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Thursday, May 5, 2016

Prisoner flees -- proving home detention is not perfect solution

Monday, May 24, 2004

John Tabasco, Clay County Community Corrections Home Detention Officer, shows an ankle transmitter and battery pack used to monitor when a perpetrator is or is not at home.

Part one of two

Daniel Kline Jr. was captured on the front lawn of a residence in Turner on May 10. Clay County Sgt. Dep. Mike Heaton, Dep. Brian Pierce and Community Corrections Home Detention Officer John Tabasco were at the scene. Kline had fled from his court-ordered home detention Jan. 2, after serving just 58 days of his 180 day sentence.

Arrested May 1, 2003, the repeat offender entered a plea of guilty on Oct. 20, 2003, to Ct. 4, resisting law enforcement, a Class A Misdemeanor, and Ct. 5, operating a vehicle while intoxicated, a Class D Felony.

Kline was sentenced to one year on count 4 and two years for count 5, to run concurrently, all suspended but 30 days and credited with 15 days. Kline was also sentenced to two years formal probation and 180 days of home detention which was to be followed by 16 hours of community service.

Even though Kline had prior convictions he was given home detention rather than time in jail. He was employed and home detention would allow him to continue to work and pay his own way. He could aid the county with community service projects and home detention fees, a daily amount that Kline must pay equal to his job's hourly rate. With home detention, Kline could pay his debt to society without financially burdening the county taxpayers.

According to Clay County Sheriff Rob Carter, it costs the county approximately $50 a day, or over $18,000 annually, to jail an inmate. Home detention is nearly cost free for county taxpayers; it is supervised by the Clay County Community Corrections department which is funded by state money. The only commodity the county provides for Community Corrections is office space in the court house.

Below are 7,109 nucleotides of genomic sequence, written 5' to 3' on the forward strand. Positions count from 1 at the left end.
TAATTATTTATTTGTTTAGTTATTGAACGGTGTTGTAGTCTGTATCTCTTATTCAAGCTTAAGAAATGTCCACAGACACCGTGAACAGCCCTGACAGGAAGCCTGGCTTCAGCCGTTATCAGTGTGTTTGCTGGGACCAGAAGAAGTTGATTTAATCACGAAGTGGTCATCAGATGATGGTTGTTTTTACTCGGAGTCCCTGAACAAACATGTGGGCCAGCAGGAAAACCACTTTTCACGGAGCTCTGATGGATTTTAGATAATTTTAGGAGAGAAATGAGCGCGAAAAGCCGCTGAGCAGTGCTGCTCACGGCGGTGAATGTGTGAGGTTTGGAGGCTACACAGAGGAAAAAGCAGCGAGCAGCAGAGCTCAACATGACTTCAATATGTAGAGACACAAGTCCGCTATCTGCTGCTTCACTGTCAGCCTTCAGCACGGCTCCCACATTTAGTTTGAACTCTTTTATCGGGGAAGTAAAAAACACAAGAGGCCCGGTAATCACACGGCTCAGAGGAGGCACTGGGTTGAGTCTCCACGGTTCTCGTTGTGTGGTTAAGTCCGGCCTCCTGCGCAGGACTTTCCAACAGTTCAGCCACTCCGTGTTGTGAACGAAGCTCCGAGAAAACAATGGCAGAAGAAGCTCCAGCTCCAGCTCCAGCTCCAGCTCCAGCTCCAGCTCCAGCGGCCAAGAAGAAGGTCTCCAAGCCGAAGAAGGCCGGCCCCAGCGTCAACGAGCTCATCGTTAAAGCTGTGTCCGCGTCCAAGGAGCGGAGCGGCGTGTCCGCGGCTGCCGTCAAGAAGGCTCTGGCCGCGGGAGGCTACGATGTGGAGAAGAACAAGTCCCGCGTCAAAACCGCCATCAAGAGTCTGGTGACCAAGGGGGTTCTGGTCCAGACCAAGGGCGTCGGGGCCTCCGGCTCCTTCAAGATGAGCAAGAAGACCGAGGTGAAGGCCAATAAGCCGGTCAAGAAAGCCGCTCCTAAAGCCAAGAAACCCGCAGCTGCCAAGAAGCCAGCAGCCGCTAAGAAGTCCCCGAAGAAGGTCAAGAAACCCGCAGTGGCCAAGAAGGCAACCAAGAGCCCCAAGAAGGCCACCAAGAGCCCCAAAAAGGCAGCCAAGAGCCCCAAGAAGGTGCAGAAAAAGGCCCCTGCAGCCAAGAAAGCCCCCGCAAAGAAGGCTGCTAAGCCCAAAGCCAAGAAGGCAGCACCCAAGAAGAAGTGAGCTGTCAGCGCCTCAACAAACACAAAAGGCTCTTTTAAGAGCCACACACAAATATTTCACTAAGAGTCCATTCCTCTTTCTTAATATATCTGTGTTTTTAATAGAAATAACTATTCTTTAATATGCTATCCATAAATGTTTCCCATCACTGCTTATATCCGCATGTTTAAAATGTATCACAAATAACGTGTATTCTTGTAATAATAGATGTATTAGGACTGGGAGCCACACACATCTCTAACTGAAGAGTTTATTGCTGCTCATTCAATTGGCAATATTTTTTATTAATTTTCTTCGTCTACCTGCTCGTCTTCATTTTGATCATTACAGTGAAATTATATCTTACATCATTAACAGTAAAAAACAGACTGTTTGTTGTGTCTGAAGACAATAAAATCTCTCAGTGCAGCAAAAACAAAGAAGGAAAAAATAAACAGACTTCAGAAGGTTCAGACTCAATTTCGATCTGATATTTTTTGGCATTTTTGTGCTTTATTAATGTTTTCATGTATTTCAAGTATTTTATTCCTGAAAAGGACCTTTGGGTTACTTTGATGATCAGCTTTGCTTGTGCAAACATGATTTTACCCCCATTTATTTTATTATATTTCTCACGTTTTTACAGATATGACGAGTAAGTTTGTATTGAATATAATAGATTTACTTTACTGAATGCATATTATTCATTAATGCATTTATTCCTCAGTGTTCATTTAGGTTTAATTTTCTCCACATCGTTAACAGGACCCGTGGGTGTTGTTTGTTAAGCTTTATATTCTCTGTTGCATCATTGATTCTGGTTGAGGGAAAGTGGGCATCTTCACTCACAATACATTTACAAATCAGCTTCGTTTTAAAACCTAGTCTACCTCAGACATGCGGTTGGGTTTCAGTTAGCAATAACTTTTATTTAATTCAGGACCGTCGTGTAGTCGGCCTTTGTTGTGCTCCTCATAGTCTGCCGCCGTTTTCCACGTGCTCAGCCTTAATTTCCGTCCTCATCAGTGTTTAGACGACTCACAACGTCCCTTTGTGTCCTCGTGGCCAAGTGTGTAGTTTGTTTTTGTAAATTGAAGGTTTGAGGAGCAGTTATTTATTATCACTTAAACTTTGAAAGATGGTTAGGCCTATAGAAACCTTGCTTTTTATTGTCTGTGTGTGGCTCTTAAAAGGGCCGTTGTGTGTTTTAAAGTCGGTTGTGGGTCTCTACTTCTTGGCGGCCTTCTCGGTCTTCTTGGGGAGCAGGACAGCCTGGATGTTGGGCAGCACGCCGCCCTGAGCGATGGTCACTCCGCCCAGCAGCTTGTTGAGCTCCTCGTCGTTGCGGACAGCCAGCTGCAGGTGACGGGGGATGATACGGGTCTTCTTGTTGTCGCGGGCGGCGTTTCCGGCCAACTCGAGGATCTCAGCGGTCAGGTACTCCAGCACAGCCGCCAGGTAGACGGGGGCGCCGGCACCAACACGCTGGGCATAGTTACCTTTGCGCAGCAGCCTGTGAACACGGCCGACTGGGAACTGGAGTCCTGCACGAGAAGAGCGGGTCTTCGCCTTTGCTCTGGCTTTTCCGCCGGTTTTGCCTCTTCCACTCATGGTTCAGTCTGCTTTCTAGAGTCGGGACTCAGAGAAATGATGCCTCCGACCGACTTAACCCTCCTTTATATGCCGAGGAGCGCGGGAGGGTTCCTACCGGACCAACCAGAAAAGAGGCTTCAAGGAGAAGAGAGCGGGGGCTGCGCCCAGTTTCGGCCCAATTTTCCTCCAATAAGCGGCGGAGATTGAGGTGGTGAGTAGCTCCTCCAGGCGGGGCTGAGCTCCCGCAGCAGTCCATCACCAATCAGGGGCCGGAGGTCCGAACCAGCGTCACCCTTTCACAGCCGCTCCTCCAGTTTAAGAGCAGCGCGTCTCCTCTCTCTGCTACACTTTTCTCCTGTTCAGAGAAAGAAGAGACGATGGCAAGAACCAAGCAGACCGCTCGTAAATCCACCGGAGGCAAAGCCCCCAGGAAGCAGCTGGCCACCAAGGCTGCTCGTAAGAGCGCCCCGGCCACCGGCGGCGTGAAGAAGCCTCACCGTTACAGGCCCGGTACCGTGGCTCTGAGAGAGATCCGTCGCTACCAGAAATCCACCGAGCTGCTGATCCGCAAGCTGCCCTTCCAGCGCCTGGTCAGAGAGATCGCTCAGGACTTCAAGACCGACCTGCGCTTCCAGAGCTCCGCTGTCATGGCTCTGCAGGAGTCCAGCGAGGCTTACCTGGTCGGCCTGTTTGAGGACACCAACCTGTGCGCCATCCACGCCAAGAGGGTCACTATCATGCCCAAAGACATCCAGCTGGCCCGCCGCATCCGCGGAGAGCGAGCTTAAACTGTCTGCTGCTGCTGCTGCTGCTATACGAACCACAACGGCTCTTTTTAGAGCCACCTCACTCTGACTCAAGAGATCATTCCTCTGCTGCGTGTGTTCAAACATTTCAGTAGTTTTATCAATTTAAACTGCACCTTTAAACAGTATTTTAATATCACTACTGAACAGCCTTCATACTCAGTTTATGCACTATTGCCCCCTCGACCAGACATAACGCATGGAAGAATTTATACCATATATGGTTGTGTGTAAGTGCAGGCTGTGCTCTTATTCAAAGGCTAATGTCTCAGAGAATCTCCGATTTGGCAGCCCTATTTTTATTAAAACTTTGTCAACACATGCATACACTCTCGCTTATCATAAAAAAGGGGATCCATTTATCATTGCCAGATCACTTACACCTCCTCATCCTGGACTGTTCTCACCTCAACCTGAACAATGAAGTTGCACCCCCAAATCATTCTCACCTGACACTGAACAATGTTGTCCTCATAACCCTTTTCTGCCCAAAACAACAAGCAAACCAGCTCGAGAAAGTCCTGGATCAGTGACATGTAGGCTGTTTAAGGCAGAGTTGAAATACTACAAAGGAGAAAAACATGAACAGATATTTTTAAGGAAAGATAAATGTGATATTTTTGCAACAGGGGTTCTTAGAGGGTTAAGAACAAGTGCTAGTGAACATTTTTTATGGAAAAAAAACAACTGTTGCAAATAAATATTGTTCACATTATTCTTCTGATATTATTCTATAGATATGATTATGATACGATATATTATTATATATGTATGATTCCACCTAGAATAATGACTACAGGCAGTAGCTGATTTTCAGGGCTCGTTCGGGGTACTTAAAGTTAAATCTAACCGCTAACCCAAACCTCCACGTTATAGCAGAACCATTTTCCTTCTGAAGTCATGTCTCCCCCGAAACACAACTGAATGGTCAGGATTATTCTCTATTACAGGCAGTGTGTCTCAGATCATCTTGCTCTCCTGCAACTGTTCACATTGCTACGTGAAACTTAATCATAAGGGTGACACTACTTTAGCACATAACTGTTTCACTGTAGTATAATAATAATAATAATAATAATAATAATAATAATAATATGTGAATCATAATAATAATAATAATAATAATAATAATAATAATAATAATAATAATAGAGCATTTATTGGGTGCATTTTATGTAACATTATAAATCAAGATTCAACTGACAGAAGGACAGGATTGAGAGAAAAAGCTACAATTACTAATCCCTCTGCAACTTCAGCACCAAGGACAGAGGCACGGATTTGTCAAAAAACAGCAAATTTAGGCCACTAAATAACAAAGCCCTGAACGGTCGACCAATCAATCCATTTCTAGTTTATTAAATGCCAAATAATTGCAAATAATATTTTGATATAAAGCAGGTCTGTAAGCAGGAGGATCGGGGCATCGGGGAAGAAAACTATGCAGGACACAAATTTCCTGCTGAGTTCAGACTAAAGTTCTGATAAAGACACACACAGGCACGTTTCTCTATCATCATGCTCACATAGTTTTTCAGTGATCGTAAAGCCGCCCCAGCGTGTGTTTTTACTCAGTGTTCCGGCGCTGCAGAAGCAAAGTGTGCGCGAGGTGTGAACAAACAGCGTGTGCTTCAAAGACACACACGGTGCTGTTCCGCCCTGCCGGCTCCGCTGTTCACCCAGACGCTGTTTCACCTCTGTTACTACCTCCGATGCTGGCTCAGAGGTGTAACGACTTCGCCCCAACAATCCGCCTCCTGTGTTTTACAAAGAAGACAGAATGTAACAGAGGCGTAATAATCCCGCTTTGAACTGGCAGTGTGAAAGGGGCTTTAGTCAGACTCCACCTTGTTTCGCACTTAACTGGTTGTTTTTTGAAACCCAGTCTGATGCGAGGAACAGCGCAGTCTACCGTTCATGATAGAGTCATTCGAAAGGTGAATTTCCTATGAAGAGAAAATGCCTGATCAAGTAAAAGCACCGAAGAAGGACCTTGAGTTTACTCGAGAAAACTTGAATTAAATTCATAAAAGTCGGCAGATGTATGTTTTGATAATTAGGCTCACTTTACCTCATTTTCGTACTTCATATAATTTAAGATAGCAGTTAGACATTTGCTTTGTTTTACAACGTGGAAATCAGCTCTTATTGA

Home detention clients are allowed to leave home for work related purposes, but are otherwise restricted to their home. A battery powered transmitter is attached to the client's ankle. It is set to the interior of the home and programed for specific times that the perpetrator is allowed to be away from his home depending on his employment schedule. If the client does not return home at the specified time, an alarm will immediately go off on Tabasco's pager.

The Home Detention Officer says he gives a few minutes leeway to the clients because extenuating circumstances, such as traffic, may delay their return home.

"However, if a person is more than a few minutes late, I'm on the phone notifying people," Tabasco said. "I notify my boss, Executive Director Garth Brown, Chief Probation Officer Steve Bell, and the policing units.

"We don't have arresting powers and we could not do our job without the support of the Sheriff and Police Departments and the town marshals."

Kline had done well on his home detention program initially. At the time he was living with a brother in Turner. Even though he had a job, Kline was trying to get a better paying one and Community Corrections was helping.

"That's part of what we do," Tabasco said. "A lot of our clients go to home detention as an early release from jail. It's a transition program for those people. We help them get acclimated to the community. We also help them get jobs and find homes.

"With Kline, we were helping him get a better paying job. He'd had an interview and the employer wanted to hire him. He was to start his new job Jan 5. On Jan. 2, Kline ran away."

Tomorrow: Kline is captured.

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